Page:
(PAPER 1)

Answer four questions in all: one question from Part A and Questions 7, 8, and 9.


  1. You have been sent on indefinite suspension for the part you played in a recent disturbance in which valuable school property was damaged. Write a letter to the principal of your school describing the part that you played and apologizing for your involvement.
  2. Write an article for publication in a national newspaper on why you think a woman should be your country’s next president.
  3. Write a letter to your elder brother working abroad describing the hardship you and your parents are facing at home and requesting him to give some financial assistance.
  4. You are the chief speaker in a school debate the topic of which is “Public secondary schools are better than the private ones”. Write your speech for or against the topic.
  5. Tell a story that ends with the advice. “Cut your coat according to your cloth”.
  6. You have just taken part in a local festival in your village. Write an article for publication in a cultural magazine describing the festival, its origin and importance to your people and the role you played.


  1.     Read the following passage carefully and answer the questions on it

A candidate in an examination hall is a close cousin of the boxer in the ring. Both are fighting for a prize or, at least, for some commendation. Their goal is to win, and victory brings fame while failure leads to disaster and frustration. Each victory paves the way for a promotion up the ladder, and the higher one goes the more exposed to the public glare one gets. A world boxing champion is like a Nobel Prize winner among academics; each is at the apex of his career, but the route to that position can be tortuous and rough. The examination candidate is not a very normal person for the simple reason that he is under severe pressure. Although he is alert and his pulse is fast, he is liable to commit elementary errors without knowing. Thus, he may repeat or omit one word, miss the spelling of another, or interchange the positions of two words. If he reads over, which he hardly ever does, he may see what was originally in his brain rather than what is on paper. So, most errors escape him. More alert than at ordinary times though his brain maybe, it can play funny tricks in the examination hall. Thus, while struggling with the question, he may suddenly recall an old joke or a long forgotten and obscure incident. Right there in the examination hall, while his pen is dancing furiously on the paper, the candidate may remember a beautiful tune as if his mind is saying: “Forget this task, enjoy some music. “Happily, these do not usually disrupt the exercise at hand: the task goes on while the candidate may smile to himself fat the strange recall of the joke or music.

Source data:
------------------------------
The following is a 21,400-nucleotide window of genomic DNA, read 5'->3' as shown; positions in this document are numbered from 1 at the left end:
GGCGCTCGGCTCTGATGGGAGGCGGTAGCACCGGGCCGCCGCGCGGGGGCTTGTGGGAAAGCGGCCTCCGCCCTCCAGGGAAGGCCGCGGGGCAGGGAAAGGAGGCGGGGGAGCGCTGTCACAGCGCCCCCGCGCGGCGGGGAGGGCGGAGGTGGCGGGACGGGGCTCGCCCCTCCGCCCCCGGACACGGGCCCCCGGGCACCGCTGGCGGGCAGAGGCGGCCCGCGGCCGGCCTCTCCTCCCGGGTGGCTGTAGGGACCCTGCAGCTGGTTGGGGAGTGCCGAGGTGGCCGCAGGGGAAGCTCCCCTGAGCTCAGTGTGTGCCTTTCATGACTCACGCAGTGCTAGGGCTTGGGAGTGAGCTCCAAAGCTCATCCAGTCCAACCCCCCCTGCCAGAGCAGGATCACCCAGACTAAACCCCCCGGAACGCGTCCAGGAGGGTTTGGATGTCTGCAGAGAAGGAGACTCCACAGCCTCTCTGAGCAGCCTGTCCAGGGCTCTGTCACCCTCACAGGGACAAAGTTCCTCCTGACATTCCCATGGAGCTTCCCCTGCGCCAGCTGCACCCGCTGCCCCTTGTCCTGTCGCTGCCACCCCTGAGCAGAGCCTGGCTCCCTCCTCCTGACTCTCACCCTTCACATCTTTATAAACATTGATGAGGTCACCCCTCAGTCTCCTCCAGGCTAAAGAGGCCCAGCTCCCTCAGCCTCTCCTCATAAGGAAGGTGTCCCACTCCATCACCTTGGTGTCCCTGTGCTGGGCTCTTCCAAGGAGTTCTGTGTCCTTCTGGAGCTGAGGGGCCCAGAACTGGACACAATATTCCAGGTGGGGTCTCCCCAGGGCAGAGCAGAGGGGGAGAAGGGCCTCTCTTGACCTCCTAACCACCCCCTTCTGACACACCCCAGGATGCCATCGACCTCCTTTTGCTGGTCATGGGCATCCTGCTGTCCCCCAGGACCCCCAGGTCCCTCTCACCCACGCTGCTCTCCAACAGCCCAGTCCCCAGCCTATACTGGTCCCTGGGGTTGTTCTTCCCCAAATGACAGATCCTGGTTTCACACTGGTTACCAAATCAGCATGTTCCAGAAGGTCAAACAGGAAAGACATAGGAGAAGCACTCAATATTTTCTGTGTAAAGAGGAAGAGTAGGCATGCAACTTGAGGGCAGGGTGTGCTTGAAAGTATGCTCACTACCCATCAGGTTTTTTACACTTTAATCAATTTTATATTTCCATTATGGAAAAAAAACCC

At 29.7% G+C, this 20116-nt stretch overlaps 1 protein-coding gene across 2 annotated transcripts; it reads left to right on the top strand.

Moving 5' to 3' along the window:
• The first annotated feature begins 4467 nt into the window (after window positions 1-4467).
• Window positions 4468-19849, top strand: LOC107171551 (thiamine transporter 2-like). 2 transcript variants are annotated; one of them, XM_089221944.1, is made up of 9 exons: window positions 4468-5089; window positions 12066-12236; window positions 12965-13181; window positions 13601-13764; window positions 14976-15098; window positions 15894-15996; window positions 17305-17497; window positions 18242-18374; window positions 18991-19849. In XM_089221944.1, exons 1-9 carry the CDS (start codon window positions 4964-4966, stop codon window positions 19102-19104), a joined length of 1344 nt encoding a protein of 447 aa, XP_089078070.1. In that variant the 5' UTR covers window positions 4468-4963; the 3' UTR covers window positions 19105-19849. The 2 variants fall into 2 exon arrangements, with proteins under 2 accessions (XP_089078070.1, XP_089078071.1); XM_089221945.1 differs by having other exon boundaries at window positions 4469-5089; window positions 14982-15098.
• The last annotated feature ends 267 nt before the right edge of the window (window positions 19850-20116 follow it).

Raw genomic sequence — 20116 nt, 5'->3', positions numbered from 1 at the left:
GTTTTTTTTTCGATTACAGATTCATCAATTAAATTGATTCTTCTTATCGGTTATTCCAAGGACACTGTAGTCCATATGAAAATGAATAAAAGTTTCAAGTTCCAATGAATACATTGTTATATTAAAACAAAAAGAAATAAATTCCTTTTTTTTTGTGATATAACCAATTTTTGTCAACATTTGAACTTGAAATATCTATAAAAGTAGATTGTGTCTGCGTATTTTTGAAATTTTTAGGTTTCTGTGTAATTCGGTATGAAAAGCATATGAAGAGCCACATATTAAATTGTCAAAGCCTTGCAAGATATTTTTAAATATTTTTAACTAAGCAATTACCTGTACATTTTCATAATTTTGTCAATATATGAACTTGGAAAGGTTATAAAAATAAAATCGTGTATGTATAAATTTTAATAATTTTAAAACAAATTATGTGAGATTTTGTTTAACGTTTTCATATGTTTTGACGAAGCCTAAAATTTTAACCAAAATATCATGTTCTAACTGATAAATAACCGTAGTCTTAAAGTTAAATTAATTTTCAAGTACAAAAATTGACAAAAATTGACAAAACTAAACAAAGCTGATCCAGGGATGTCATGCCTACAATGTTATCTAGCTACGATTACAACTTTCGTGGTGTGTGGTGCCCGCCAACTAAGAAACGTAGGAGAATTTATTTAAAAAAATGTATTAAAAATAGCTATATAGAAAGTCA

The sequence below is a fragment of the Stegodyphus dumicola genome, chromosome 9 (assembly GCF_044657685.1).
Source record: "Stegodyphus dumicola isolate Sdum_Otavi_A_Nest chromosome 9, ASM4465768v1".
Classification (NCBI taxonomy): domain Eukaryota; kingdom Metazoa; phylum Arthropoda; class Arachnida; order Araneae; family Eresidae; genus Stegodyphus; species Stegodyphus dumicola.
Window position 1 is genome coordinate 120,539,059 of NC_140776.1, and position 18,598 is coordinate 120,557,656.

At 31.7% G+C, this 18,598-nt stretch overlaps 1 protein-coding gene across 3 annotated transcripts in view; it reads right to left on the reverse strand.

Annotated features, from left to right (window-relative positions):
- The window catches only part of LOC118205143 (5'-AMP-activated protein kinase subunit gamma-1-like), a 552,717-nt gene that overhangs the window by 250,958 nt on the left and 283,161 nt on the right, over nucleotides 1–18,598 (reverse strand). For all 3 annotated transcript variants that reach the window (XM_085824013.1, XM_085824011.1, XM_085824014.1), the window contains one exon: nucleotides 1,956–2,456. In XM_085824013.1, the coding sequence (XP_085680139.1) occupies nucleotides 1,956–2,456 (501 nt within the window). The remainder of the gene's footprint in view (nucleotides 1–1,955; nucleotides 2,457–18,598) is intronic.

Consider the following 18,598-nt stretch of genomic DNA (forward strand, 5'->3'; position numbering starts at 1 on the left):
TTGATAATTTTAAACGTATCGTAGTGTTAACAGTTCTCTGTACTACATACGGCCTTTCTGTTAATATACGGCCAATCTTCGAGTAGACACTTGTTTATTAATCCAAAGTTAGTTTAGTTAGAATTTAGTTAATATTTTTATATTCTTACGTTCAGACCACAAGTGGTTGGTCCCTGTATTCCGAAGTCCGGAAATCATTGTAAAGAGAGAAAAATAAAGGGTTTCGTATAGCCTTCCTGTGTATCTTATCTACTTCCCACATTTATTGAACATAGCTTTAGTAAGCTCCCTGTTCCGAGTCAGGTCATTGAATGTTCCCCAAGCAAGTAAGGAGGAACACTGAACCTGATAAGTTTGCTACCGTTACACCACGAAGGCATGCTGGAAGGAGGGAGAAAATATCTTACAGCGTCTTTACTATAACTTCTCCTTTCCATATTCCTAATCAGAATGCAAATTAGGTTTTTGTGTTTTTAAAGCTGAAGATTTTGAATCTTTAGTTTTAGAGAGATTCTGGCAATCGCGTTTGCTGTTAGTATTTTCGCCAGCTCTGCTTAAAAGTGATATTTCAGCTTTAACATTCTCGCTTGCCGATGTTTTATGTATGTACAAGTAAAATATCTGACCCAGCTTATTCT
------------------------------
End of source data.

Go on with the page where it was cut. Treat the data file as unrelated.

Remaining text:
The brain can play a different type of trick. A fact long stored up and remembered a short while before the examination can suddenly evaporate. All attempts to recall it may prove unsuccessful. Usually, till the paper ends, the fact remains elusive only to resurface much later when not needed.

The candidate does not fare better in an oral examination. His problems are heightened by the fact that his fate depends entirely on the examiner’s assessment of him rather than what he writes down himself. The facial appearance of the examiner is also a strong factor since a stern, unsmiling examiner can be intimidating. Yet, an examination candidate need not be frightened. He needs all the calmness he can muster. He should sleep soundly before the exercise trusting that all the preparations he made earlier will not fail him at the hour of need. The fact is that one forgets more when one is tired, especially when one panics unnecessarily.


(a) In what two ways is an examination candidate similar to a boxer? (b) Identify two direct results of pressure on the candidate, (c) Give two examples of the funny tricks the brain can play on the candidate, (d) Give two reasons why a candidate may have a greater problem at an oral examination than at a written paper, (e)”… .while his pen is dancing furiously on the paper”